Wednesday, 14 February 2018

Unexpected Treat

Once again, it has been a little while since I posted anything on this blog, due mainly to the rather inclement weather we've had to endure. But this morning, it started out dry and bright but bitterly cold, so we set out for Maperley and Shipley Hill. The wind was bitingly cold as we walked along Slack Lane, but despite the chill and recent bad weather, the Hazel trees are all bursting out with catkins.
Always among the first of the year's trees to flower, the male catkins always appear before the tiny, red female flowers. These catkins were producing plenty of pollen.
The countryside is still looking very bare.
On Shipley Hill, the Nottingham Lodge is surrounded by bare branches, but the ground is covered with Snowdrops (more of them soon).
It was near the lodge, that we were treated to an unexpected surprise. I have been reading reports of recent sightings of Hawfinches (Coccothraustes coccothraustes) around Shipley Park, but as yet, I've never seen one. So it was fantastic to finally get a view of a couple this morning.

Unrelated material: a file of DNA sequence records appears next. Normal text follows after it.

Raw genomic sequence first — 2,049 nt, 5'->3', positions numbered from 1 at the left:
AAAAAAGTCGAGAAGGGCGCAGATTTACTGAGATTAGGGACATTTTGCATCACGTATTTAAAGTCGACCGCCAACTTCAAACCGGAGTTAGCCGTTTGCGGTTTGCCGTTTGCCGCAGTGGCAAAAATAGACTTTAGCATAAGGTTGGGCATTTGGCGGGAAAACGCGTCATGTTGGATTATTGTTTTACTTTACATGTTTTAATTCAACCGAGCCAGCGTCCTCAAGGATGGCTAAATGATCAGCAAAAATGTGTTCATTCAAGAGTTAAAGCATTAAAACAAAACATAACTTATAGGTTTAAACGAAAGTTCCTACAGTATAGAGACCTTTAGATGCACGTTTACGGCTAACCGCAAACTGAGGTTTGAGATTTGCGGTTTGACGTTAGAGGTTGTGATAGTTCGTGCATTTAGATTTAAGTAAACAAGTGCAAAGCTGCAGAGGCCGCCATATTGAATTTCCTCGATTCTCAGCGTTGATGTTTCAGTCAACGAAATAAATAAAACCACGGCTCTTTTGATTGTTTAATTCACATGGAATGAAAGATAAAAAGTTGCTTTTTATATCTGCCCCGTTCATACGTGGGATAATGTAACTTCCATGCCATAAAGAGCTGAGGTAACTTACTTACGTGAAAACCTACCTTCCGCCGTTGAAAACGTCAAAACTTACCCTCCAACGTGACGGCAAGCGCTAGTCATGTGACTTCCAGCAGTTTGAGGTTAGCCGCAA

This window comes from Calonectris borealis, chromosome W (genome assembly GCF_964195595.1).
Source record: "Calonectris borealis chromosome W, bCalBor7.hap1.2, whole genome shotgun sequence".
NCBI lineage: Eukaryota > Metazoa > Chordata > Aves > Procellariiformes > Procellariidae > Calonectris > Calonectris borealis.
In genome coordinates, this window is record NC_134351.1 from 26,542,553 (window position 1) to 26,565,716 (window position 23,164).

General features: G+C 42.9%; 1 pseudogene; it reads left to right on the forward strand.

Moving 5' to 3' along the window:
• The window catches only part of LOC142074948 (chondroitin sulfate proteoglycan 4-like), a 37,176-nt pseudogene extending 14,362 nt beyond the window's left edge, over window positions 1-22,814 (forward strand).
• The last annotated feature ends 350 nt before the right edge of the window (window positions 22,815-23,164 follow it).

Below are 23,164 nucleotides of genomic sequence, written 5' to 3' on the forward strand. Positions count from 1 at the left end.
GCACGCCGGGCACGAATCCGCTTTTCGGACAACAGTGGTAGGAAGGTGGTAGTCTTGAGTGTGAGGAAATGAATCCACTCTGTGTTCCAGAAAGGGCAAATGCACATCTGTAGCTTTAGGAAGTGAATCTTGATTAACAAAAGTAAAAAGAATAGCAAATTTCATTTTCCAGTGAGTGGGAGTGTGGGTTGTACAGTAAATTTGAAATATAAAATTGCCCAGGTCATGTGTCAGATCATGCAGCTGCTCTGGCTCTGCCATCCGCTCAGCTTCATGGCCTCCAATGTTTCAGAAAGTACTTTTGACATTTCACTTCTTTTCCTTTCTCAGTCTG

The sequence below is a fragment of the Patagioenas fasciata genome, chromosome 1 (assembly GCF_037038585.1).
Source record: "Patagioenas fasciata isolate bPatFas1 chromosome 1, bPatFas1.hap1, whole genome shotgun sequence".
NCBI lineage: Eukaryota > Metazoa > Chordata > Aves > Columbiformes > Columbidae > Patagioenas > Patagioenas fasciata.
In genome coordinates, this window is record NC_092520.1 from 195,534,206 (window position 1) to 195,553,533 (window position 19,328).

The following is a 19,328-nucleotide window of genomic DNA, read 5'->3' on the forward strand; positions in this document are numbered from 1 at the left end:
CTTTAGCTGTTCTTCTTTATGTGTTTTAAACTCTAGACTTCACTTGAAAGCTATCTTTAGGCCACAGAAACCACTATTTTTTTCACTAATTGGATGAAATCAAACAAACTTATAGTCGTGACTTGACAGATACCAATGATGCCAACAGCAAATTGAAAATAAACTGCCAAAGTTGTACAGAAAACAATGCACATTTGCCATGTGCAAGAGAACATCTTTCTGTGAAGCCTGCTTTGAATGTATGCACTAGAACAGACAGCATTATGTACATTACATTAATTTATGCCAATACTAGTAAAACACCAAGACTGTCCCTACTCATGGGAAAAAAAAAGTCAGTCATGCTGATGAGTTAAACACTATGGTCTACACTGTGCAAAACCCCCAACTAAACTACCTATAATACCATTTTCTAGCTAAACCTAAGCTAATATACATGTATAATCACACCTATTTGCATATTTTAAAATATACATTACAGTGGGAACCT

Sitting in the very top of a tree and at some distance, this one was very difficult to photograph - and it proved to be impossible to get a good picture at all. But even so, you can still see the unmistakable form of Britain's largest finch species. Looking bulky even at this distance and with a bill which can easily crack a cherry stone, this is a formidable bird and rather rare these days. But with an influx of individuals from continental Europe this winter, there has rarely been a better opportunity to see one. You just have to be in the right place...
... at the right time. Even then, you need a little luck!  What a fantastic new 'tick' for the life list.

Monday, 5 February 2018

All New